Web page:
1.5 ORGANIZATION OF THE DISSERTATION

CHAPTER 2: Literature Review

2.1 TAM DEVELOPMENT & TRANSPORTATION POLICY

2.1.1 Pavement and Bridge Management

2.1.2 From Infrastructure Construction to Preservation

2.1.3 Asset and Performance Management

2.1.4 State of the Practice/Existing Standards

2.1.5 Discussion

2.2 POLICY AND PROGRAM IMPLEMENTATION

2.2.1 Characterizing Implementation: Theories & Models

–  –  –

2.2.3 Evaluating Implementation

2.2.4 Studying TAM through an Implementation Research Lens

2.3 TAM IMPLEMENTATION AS A PROCESS OF CHANGE

2.3.1 Defining Change & Change Management

2.3.2 Organizational Change Models

2.3.3 Implications of Applying Change Management Principles to TAM Implementation





2.4 SYNTHESIS OF IMPLEMENTATION FACTORS THAT CAN INFLUENCE TAM PROGRAM

SUSTAINMENT

2.4.1 Goals, Expectations, & Guidance

2.4.2 General Resistance to Change

2.4.3 The Change Implementation Process

2.4.4 Characteristics of the Innovation

2.4.5 Program Flexibility & Customizability

2.4.6 Leadership and Management Support

2.4.7 Other Agency Characteristics

2.4.8 Financial Resources

2.4.9 Human Capital & Other Resources

2.4.10 External Factors

2.4.11 Summary

CHAPTER 3: Designing the Framework

3.1 TAM IMPLEMENTATION EXPERT PANEL

–  –  –

3.1.2 Leadership and Executive-Level Support

3.1.3 Employee Awareness and Understanding of TAM

3.1.4 Applying TAM in Decision Making

3.1.5 Comprehensive Agency Alignment

3.1.6 Reflection on Agency Culture

3.1.7 Committed Resources

3.1.8 Expert Panel Summary

3.2 TAM IMPLEMENTATION REVIEW FRAMEWORK (TIRF)

3.2.1 Conceptual Framework Design

3.2.2 Incorporating Evidence-Based Principles

3.3 APPLYING THE TAM IMPLEMENTATION REVIEW FRAMEWORK (TIRF)................. 110 3.3.1 A Generic Example

3.3.2 Context-Sensitive Considerations

3.4 SUMMARY

CHAPTER 4: Case Study Applications

4.1 STUDY METHODS

4.2 CASE STUDY 1: COLORADO DEPARTMENT OF TRANSPORTATION (CDOT)............ 121 4.2.1 TAM Implementation Approach

4.2.2 TAM Governing Structure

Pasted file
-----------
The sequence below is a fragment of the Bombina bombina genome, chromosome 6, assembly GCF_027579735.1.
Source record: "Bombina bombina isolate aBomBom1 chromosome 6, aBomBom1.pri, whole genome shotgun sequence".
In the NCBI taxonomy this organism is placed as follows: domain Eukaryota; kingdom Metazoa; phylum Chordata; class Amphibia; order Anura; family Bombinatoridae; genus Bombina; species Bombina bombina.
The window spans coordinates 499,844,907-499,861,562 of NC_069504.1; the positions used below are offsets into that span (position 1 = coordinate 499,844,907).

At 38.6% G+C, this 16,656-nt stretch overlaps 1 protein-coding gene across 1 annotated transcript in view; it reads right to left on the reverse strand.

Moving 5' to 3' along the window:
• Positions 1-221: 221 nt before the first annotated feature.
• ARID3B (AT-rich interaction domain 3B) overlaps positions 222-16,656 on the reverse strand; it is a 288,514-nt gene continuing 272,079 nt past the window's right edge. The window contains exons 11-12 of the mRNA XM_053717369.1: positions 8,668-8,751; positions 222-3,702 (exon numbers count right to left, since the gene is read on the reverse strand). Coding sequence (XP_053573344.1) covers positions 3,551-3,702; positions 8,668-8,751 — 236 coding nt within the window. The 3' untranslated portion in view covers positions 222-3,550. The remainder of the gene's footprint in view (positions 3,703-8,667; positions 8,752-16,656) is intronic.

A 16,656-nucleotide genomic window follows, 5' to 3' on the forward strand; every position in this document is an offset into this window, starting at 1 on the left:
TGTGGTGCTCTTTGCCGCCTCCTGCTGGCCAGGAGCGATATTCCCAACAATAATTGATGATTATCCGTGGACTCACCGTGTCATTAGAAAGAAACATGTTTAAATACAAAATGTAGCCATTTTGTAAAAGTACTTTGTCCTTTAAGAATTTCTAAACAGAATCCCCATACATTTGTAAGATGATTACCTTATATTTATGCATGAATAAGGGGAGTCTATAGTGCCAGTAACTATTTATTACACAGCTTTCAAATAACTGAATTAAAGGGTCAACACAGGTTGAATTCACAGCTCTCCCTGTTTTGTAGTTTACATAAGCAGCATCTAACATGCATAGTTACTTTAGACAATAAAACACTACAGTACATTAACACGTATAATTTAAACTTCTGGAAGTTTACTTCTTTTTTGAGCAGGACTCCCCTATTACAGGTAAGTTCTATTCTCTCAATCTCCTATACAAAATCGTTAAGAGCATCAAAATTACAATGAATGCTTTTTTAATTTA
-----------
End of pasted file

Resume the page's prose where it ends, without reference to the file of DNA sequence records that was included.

4.2.3 Guidance Documents

4.2.4 TAM Decision Making

4.2.5 Systematic Review of CDOT’s Implementation Approach

–  –  –

4.3.1 TAM Implementation Approach

4.3.2 TAM Governing Structure

4.3.3 Guidance Documents

4.3.4 TAM Decision Making

4.3.5 Systematic Review of NYSDOT’s Implementation Approach

4.4 CASE STUDY 3: GEORGIA DEPARTMENT OF TRANSPORTATION (GDOT)............... 155 4.4.1 TAM Implementation Approach

4.4.2 TAM Governing Structure

4.4.3 Guidance Documents

4.4.4 TAM Decision Making

4.4.5 Systematic Review of GDOT’s Implementation Approach

4.5 INSIGHTS FROM THE CASE STUDY DATA

4.5.1 Implementation Approach-TIRF Category Trends

4.5.2 Common Implementation Strategies-TIRF Category Trends

CHAPTER 5: Model Review & Refinement

5.1 PRACTITIONER REVIEW PANEL

5.2 FINAL TIRF DESIGN & GUIDELINES FOR USE

5.2.1 Summary of the TIRF Tool

5.2.2 Guidelines to Use the TIRF in an Agency

5.3 EVIDENCE-BASED DATABASE OR CATALOG OF IMPLEMENTATION STRATEGIES.... 193 CHAPTER 6: Discussion of Research Findings

–  –  –

6.2 FINDINGS FROM THE TIRF DEVELOPMENT

6.2.1 TIRF Category Weighting

6.2.2 Parallels and Synergies with Existing Tools

6.3 FINDINGS FROM THE CASE STUDIES

6.3.1 Generalizability vs Transferability

6.3.2 Potential TIRF Applications in Practice

6.4 FINDINGS RELATED TO THE RESEARCH GOALS AND SCOPE

6.4.1 Guidance Documents

6.4.2 Governing Structure

6.4.3 Decision-Making Processes

6.4.4 Summary

CHAPTER 7: Research Contributions, Limitations, and Future Work

7.1 CONTRIBUTIONS

7.2 LIMITATIONS

7.3 FUTURE WORK

7.4 SUMMARY

APPENDIX A.

TAM IMPLEMENTATION REVIEW FRAMEWORK CATALOG

APPENDIX B.

TIRF REVIEWS OF IMPLEMENTATION STRATEGIES COMMON TO MORE THAN ONE

AGENCY

APPENDIX C.

–  –  –

APPENDIX D.

PANELIST AND PARTICIPANT BIOGRAPHIES

References

–  –  –

Table 2.1 AASHTO TAM Maturity Scale

Table 2.2 Seven National Goals Defined in MAP-21

Table 2.3 Summary of the Differences between Field Network Studies and Street-Level Research

Table 2.4 Commonly cited organizational change models

Table 2.5 Summary of implementation factors that can influence TAM program sustainment

Table 3.1 TAM Implementation Expert Panelists